Differentiating During Aistear
Aistear organically allows for child-led differentiation
Aistear organically allows for child-led differentiation. Children have the freedom to choose where are they want to play, with whom they want to play and how they want to play. With practice they will learn to challenge themselves, become more adventurous and test their own limits and abilities. It also allows for the child to set their own learning pace, a child who finds social interaction more challenging can slowly build confidence until they feel ready to become more involved in group play. Aistear is a language rich hour where each child is immersed in topic specific language, children tend to become more confident as a given topic develops and becomes more involved in verbal interactions with their peers. Plenty of discrete oral language lessons and guided role-play will support children’s play.
There are also plenty of opportunities for teacher led differentiation during the Aistear some of which I have listed below.
Teaching style - A playful methodology, Aistear will suit most children’s learning styles. But some children may find it difficult because they find it hard to mix with other children. They will stick to an area where they feel in their comfort zone, often choosing to play alone or with the same child each day. It is important to allow children a period of time to adapt to the freedom of Aistear and the expectations of group play. Over time you will gently encourage a child to become involved in a group play situation, but never force a child into one. They'll do it when they're ready.
Task - various activities allow children to choose the level of complexity of their play (the more challenging task of working in the ticket office v’s playing in the small world). The expectations of each child will vary depending on their abilities. It is worth recording the stations where the children play over the Aistear hour/week/month so you can see how the progress. (get your sample tracking sheets)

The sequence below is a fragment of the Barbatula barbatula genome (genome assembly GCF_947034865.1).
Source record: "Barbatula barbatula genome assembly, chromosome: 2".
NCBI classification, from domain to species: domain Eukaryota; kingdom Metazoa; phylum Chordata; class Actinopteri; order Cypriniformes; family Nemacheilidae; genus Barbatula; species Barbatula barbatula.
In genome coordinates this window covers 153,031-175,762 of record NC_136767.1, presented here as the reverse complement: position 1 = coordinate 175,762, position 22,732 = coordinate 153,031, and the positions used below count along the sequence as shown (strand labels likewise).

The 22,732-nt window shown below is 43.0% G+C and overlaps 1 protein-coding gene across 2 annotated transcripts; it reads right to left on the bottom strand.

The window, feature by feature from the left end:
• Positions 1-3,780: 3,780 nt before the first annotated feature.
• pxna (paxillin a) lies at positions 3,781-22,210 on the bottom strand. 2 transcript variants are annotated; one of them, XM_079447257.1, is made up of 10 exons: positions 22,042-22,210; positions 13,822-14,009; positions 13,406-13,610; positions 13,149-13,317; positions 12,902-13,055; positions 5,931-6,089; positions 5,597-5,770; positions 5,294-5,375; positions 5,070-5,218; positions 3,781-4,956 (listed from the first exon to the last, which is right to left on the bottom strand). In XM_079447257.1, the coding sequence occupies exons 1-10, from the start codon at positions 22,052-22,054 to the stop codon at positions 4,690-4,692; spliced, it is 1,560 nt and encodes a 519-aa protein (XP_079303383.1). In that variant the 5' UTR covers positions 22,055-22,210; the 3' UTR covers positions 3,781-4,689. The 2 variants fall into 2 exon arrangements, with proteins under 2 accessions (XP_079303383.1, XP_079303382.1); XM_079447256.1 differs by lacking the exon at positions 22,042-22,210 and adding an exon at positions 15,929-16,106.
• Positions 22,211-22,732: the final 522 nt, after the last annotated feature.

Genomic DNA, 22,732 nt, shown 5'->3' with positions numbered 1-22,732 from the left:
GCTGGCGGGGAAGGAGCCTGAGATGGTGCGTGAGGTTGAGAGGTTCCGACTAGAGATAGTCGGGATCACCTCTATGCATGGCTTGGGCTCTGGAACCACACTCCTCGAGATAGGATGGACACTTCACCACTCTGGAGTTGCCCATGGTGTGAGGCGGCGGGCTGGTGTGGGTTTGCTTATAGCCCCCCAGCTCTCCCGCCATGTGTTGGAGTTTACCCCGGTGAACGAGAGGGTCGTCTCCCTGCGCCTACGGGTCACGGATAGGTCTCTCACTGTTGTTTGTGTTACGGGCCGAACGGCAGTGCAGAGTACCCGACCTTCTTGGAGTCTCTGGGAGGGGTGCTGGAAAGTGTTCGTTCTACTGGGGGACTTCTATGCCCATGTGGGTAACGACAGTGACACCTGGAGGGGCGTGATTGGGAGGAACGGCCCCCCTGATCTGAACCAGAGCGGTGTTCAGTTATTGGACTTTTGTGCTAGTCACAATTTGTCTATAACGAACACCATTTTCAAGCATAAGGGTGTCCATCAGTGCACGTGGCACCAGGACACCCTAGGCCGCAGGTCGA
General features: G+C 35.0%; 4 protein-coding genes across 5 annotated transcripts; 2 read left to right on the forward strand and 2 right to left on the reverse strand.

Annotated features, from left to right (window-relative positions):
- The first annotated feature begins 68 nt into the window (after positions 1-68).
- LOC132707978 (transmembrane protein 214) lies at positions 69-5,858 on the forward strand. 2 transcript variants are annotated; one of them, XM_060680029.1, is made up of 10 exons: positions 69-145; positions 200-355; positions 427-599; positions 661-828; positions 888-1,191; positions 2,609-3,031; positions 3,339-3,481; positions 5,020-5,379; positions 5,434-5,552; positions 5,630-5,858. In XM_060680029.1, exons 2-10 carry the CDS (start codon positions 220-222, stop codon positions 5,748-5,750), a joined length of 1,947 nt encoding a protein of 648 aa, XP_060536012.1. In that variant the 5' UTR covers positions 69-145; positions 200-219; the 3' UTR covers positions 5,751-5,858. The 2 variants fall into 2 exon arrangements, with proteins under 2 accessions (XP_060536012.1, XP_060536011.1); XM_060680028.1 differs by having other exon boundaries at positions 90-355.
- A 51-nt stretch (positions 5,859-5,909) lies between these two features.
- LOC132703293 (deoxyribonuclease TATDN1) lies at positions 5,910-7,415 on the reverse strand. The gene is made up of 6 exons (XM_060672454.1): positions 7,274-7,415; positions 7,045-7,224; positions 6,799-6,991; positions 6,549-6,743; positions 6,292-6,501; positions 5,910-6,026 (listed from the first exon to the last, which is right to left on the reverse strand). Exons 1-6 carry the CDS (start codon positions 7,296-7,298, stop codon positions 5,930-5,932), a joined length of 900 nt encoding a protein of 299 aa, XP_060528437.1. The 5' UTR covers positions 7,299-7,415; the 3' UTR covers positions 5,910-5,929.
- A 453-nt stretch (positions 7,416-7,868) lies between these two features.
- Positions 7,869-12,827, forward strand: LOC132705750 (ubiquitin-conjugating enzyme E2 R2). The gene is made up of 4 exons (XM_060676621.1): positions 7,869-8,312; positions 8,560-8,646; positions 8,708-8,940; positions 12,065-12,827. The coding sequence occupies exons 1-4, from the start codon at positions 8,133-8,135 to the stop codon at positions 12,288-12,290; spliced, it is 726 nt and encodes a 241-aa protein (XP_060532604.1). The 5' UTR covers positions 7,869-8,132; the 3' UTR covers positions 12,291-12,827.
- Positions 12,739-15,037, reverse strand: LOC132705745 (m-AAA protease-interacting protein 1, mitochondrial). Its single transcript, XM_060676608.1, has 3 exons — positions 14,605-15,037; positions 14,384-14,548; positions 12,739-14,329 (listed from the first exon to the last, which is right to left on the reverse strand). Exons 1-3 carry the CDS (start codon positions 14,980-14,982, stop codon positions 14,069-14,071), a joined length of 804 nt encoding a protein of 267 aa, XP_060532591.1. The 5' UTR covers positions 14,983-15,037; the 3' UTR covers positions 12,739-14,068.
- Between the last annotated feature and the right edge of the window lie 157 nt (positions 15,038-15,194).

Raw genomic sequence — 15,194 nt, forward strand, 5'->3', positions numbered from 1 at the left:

Pace – As soon as you feel your class is ready, change your Aistear from a rotating group system to a free choice system. The children are given the opportunity to choose how long they want to spend at any given task and also have the option to decide whether they would like to return to a task the next day. Allowing children to invest time into their choosen play area is fundamental if you want children to get the most from Aistear.
Interest - The stations should be devised in consultation with the children, incorporate their own ideas and interests. Allow the children to choose how the play areas should be resourced. Occasionally the children like to bring in their own toys to add to a station. This is particularly nice for children who find it difficult play with others as a new toys will always be received with enthusiasm by the other children, encouraging the child to join into group play with a little extra confidence.
Support – Once the Aistear rules and routines are established teacher’s interference should be minimal during the hour of child-led play. Most of your modelling and language teaching should be done in discrete lessons at other times during the day. If you do decide to join in, you should do so in a fun, playful and childish manner while all the time modelling good use of language. But resist the urge to tell children how to play, trust me, their the experts here. Gentle suggestions work best if needed.
Times for support during the play hour:
Resources – you should provide resources for every ability level at the different stations.
Response – children will show different levels of ability, comprehension and sentence structure when discussing plans/reviews with their peers or teacher, you can record and scrub them for assessment. Also your questioning will vary depending on the language and comprehension abilities of the child.
Your comment will be posted after it is approved.
Leave a Reply.